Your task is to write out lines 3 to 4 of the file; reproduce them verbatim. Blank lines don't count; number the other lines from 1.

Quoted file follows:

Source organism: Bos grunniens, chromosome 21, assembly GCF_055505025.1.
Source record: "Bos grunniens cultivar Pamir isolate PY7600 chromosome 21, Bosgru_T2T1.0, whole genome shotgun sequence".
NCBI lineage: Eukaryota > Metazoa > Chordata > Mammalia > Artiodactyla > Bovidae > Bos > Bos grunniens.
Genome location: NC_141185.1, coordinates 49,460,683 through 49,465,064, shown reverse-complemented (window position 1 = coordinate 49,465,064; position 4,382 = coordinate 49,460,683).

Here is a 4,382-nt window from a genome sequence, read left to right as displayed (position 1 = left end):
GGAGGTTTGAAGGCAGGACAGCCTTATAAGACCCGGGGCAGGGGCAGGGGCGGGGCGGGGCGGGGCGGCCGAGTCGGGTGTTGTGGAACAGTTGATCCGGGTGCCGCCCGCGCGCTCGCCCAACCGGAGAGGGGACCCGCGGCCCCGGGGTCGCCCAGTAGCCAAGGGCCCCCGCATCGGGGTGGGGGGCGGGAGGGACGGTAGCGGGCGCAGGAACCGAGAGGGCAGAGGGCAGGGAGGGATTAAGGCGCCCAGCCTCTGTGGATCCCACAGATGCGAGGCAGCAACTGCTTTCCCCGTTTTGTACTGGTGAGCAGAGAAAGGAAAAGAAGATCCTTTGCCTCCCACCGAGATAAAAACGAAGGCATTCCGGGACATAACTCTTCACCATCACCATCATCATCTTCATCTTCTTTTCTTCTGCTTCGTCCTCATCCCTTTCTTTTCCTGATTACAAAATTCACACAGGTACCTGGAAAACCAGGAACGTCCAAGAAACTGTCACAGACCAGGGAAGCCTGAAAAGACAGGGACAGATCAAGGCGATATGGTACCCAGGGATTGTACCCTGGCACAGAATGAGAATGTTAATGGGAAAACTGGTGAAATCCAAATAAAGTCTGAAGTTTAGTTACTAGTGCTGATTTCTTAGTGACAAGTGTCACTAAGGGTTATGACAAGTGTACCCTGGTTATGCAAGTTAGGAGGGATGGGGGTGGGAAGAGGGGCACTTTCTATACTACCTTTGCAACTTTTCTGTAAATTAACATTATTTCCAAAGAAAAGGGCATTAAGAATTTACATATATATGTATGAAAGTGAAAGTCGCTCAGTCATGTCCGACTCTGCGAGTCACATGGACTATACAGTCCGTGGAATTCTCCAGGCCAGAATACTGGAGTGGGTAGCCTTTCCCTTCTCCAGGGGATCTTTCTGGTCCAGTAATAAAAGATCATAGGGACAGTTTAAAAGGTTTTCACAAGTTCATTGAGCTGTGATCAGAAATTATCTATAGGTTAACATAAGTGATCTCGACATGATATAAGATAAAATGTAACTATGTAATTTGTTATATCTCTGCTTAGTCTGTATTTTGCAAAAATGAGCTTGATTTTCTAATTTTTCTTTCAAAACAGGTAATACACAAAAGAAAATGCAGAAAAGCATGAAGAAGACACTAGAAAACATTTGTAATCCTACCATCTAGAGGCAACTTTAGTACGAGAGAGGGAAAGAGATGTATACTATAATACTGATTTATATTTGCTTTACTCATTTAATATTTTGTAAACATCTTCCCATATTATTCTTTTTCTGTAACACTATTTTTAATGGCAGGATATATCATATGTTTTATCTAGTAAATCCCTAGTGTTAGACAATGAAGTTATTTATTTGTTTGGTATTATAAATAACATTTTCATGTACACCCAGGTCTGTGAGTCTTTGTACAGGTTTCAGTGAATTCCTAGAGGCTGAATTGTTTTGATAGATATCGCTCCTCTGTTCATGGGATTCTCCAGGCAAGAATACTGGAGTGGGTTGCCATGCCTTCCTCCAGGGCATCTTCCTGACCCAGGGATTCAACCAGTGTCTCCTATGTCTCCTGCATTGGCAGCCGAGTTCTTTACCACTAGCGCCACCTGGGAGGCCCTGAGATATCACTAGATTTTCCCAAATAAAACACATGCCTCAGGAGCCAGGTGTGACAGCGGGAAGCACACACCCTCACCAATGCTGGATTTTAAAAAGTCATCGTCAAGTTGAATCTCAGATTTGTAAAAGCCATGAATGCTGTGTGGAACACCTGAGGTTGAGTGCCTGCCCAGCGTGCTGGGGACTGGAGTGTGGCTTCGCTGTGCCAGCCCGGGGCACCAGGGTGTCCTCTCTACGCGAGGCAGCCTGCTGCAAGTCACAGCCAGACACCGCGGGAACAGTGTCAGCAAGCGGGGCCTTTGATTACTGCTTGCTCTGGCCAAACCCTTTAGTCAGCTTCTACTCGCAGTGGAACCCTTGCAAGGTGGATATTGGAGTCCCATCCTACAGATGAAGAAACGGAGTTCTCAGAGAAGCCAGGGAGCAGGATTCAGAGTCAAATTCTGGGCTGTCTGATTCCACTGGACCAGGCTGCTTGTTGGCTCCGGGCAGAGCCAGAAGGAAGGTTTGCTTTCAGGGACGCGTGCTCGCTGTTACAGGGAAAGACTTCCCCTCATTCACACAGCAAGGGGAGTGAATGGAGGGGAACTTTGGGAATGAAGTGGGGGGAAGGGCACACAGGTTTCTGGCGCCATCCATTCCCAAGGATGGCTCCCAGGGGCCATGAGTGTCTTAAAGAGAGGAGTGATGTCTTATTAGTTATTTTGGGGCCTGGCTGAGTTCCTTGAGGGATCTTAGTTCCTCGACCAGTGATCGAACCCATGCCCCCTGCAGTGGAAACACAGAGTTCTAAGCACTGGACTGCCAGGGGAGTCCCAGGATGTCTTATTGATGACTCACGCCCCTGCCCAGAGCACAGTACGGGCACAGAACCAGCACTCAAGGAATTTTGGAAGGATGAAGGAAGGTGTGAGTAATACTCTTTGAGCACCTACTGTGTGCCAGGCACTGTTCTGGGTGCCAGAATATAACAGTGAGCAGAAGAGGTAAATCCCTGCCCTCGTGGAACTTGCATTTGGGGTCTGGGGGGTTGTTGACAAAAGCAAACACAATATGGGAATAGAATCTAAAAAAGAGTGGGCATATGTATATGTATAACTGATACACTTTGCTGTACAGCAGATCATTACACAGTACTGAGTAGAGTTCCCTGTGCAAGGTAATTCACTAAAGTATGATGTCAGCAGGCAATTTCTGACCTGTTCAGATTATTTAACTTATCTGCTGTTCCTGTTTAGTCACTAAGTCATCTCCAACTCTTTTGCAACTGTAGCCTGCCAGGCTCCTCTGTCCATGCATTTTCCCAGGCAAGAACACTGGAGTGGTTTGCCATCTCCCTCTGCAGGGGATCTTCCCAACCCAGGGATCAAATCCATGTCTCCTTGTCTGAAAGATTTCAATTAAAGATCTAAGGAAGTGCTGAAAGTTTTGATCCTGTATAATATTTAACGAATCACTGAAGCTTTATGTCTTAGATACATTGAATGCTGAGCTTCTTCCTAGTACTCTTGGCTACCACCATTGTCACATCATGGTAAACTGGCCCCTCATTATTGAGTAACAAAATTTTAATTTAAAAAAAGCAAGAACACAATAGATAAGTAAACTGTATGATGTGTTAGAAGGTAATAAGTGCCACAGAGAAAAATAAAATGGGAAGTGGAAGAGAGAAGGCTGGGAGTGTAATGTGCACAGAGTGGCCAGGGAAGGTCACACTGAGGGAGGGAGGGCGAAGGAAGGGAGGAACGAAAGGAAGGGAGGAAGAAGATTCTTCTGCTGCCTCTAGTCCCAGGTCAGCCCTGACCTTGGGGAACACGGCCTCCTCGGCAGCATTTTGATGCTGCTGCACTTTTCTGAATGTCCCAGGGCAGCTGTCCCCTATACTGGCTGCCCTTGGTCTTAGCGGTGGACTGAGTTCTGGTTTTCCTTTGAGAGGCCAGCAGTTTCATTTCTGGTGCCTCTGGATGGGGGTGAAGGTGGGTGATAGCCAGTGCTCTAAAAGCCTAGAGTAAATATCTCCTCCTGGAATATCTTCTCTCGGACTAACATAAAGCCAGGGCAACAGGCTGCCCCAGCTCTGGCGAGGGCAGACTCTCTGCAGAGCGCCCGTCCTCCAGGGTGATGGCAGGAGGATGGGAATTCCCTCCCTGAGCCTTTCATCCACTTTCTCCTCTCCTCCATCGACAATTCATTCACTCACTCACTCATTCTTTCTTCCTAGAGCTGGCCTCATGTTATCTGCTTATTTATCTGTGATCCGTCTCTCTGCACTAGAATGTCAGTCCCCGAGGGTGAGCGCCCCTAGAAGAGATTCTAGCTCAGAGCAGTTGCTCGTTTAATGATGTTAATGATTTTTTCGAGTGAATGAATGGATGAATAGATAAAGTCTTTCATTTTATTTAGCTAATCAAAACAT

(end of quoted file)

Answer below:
NCBI lineage: Eukaryota > Metazoa > Chordata > Mammalia > Artiodactyla > Bovidae > Bos > Bos grunniens.
Genome location: NC_141185.1, coordinates 49,460,683 through 49,465,064, shown reverse-complemented (window position 1 = coordinate 49,465,064; position 4,382 = coordinate 49,460,683).